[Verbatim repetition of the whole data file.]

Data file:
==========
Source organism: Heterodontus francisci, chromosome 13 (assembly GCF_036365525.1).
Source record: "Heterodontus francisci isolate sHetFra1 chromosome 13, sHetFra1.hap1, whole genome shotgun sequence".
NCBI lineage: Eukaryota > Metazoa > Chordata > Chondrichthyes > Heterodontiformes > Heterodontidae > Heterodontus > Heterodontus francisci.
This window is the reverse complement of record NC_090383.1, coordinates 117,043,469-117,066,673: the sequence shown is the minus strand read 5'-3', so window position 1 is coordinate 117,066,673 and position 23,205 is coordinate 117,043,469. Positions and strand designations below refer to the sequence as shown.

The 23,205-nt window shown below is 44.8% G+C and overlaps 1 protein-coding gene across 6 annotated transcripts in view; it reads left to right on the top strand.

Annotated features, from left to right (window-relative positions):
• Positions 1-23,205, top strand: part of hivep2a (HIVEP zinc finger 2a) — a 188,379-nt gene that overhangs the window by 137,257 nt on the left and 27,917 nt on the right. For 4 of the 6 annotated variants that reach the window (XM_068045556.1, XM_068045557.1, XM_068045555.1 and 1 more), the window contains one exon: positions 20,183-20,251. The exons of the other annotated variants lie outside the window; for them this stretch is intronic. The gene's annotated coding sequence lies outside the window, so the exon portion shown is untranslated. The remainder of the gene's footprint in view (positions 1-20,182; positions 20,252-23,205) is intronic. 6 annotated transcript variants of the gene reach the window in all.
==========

Source organism: Heterodontus francisci, chromosome 13 (assembly GCF_036365525.1).
Source record: "Heterodontus francisci isolate sHetFra1 chromosome 13, sHetFra1.hap1, whole genome shotgun sequence".
NCBI lineage: Eukaryota > Metazoa > Chordata > Chondrichthyes > Heterodontiformes > Heterodontidae > Heterodontus > Heterodontus francisci.
This window is the reverse complement of record NC_090383.1, coordinates 117,043,469-117,066,673: the sequence shown is the minus strand read 5'-3', so window position 1 is coordinate 117,066,673 and position 23,205 is coordinate 117,043,469. Positions and strand designations below refer to the sequence as shown.

The 23,205-nt window shown below is 44.8% G+C and overlaps 1 protein-coding gene across 6 annotated transcripts in view; it reads left to right on the top strand.

Annotated features, from left to right (window-relative positions):
• Positions 1-23,205, top strand: part of hivep2a (HIVEP zinc finger 2a) — a 188,379-nt gene that overhangs the window by 137,257 nt on the left and 27,917 nt on the right. For 4 of the 6 annotated variants that reach the window (XM_068045556.1, XM_068045557.1, XM_068045555.1 and 1 more), the window contains one exon: positions 20,183-20,251. The exons of the other annotated variants lie outside the window; for them this stretch is intronic. The gene's annotated coding sequence lies outside the window, so the exon portion shown is untranslated. The remainder of the gene's footprint in view (positions 1-20,182; positions 20,252-23,205) is intronic. 6 annotated transcript variants of the gene reach the window in all.